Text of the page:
Ezra Pound, "Poems," Blast 2 (London, July 1915): 20. See also Ezra Pound's Poetry and Prose: Contributions to Periodicals, prefaced and arranged by Lea Baechler, A. Walton Litz, and James Longenbach (New York and London: Garland, 1991), II (1915-1917): 95. PS 3531 O82A6 1991 Robarts Library.
3Raineth drop and staineth slop,
4And how the wind doth ramm!
5 Sing: Goddamm.
6Skiddeth bus and sloppeth us,
7An ague hath my ham.
8 Damm you; Sing: Goddamm.
9Goddamm, Goddamm, 'tis why I am, Goddamm,
10 So 'gainst the winter's balm.
11Sing goddamm, damm, sing goddamm,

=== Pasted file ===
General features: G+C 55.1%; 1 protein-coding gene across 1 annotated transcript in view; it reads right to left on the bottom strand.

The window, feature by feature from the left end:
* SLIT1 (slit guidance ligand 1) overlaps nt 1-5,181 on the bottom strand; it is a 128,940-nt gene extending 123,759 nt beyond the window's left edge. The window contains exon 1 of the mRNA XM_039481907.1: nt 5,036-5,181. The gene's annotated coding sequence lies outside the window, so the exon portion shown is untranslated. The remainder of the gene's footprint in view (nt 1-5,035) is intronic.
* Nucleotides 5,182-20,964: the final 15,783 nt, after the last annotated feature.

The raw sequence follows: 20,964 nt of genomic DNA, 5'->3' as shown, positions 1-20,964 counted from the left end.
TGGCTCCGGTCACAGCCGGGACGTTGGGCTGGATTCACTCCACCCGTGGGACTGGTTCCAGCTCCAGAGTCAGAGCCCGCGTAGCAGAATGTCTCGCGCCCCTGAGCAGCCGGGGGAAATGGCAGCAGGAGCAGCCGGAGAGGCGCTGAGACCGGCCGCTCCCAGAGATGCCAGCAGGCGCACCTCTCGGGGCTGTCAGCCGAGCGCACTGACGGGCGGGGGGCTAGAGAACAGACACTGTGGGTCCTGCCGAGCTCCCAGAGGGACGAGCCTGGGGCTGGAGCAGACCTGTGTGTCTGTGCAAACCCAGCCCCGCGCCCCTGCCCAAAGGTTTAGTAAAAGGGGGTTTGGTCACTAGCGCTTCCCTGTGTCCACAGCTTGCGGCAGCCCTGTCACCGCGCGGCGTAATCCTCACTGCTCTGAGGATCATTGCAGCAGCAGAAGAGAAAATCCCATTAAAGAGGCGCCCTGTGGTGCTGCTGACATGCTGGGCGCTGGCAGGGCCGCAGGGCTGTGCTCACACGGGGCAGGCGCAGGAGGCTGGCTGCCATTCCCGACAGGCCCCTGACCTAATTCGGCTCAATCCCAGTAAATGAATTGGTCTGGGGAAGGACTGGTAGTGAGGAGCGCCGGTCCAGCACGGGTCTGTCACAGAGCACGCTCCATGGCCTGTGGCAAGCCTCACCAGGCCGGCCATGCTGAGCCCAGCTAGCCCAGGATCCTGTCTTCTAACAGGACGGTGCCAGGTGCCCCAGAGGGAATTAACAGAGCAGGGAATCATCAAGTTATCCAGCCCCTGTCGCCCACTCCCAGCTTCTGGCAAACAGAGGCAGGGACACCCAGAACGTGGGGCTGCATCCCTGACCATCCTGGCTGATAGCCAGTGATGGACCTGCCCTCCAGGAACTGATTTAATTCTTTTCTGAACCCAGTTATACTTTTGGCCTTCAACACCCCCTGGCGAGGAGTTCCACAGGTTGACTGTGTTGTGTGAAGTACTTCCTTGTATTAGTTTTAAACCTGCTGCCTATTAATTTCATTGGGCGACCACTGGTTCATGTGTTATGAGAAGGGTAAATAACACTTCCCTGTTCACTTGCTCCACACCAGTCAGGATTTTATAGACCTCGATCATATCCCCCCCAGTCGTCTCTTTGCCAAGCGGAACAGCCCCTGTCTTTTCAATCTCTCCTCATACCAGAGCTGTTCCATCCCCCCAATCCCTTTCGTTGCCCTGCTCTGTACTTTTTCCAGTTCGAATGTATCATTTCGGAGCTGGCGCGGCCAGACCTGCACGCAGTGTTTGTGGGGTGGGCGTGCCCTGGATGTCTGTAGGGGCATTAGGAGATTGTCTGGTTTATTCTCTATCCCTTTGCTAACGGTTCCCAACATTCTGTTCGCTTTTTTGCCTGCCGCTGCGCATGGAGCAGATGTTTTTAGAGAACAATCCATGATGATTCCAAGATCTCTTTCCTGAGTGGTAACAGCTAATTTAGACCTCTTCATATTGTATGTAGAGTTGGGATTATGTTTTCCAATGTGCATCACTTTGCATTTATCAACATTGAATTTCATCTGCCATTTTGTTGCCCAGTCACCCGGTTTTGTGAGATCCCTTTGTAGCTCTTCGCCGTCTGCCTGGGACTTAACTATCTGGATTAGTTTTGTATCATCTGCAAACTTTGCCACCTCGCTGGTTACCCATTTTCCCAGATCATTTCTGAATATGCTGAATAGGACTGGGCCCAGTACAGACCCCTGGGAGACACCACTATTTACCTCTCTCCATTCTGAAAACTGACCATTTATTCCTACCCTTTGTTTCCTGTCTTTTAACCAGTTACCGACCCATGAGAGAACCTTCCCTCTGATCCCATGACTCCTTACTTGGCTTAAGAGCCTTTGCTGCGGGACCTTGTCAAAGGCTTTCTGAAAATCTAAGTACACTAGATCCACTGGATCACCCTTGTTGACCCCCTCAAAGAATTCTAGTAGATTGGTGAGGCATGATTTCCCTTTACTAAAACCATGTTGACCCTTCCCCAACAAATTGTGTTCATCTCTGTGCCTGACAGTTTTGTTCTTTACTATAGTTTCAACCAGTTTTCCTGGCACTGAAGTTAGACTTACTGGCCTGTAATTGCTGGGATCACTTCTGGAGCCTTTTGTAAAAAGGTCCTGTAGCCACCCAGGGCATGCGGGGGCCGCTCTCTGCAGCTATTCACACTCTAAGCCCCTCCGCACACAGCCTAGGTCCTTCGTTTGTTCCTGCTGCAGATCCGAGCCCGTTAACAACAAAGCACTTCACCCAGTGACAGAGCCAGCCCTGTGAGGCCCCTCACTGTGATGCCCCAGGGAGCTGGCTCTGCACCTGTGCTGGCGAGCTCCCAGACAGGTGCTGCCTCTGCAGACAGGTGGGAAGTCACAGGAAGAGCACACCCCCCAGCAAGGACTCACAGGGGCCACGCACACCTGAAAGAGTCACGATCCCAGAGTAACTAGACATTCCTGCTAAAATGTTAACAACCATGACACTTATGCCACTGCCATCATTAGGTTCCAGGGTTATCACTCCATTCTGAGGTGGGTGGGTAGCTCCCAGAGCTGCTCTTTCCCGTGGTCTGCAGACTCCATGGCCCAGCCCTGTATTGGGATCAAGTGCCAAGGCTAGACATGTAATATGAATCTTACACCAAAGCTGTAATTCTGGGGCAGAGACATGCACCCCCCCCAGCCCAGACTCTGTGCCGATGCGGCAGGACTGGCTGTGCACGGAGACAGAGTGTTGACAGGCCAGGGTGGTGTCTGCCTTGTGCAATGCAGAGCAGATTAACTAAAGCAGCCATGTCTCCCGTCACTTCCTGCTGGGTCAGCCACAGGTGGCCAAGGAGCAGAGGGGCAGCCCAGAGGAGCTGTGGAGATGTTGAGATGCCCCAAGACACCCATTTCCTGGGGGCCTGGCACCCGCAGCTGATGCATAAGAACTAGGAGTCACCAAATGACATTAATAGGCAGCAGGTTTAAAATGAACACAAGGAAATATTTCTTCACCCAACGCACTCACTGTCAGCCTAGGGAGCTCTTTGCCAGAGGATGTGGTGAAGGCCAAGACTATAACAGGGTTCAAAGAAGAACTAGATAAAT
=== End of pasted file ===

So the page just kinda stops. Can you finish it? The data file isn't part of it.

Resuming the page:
12Sing goddamm, sing goddamm, DAMM.
1] "Note.--This is not folk music, but Dr. Ker writes that the tune is found under the latin words of a very ancient canon." (Pound's note.) Pound is parodying the Middle English lyric "Sumer is icumen in," and his reference to W. P. Ker (1855-1923) and to the source Ker discovered, shows an admiration for classical forms. Back to Line
2] Lhude: a pun of "loud" and "lewd." Back to Line
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